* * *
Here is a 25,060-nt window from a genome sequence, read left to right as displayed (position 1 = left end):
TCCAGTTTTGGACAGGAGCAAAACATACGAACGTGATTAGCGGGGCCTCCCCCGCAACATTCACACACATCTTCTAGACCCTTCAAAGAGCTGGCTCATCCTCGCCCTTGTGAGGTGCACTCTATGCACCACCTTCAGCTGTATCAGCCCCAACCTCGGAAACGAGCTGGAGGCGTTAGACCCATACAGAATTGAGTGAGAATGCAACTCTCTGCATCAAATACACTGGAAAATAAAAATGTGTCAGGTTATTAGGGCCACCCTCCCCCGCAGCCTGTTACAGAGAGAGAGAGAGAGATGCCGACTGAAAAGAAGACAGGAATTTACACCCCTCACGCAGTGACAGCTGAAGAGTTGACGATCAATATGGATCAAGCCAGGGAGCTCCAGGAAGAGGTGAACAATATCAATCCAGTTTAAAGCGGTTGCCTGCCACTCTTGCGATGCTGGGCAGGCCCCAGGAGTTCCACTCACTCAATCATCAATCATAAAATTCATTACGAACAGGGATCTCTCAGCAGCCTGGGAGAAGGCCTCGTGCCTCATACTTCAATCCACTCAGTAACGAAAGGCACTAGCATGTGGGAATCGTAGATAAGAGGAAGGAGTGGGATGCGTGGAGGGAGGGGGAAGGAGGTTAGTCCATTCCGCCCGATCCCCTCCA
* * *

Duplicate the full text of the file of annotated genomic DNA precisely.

Here is a 25,060-nt window from a genome sequence, read left to right as displayed (position 1 = left end):
TCCAGTTTTGGACAGGAGCAAAACATACGAACGTGATTAGCGGGGCCTCCCCCGCAACATTCACACACATCTTCTAGACCCTTCAAAGAGCTGGCTCATCCTCGCCCTTGTGAGGTGCACTCTATGCACCACCTTCAGCTGTATCAGCCCCAACCTCGGAAACGAGCTGGAGGCGTTAGACCCATACAGAATTGAGTGAGAATGCAACTCTCTGCATCAAATACACTGGAAAATAAAAATGTGTCAGGTTATTAGGGCCACCCTCCCCCGCAGCCTGTTACAGAGAGAGAGAGAGAGATGCCGACTGAAAAGAAGACAGGAATTTACACCCCTCACGCAGTGACAGCTGAAGAGTTGACGATCAATATGGATCAAGCCAGGGAGCTCCAGGAAGAGGTGAACAATATCAATCCAGTTTAAAGCGGTTGCCTGCCACTCTTGCGATGCTGGGCAGGCCCCAGGAGTTCCACTCACTCAATCATCAATCATAAAATTCATTACGAACAGGGATCTCTCAGCAGCCTGGGAGAAGGCCTCGTGCCTCATACTTCAATCCACTCAGTAACGAAAGGCACTAGCATGTGGGAATCGTAGATAAGAGGAAGGAGTGGGATGCGTGGAGGGAGGGGGAAGGAGGTTAGTCCATTCCGCCCGATCCCCTCCA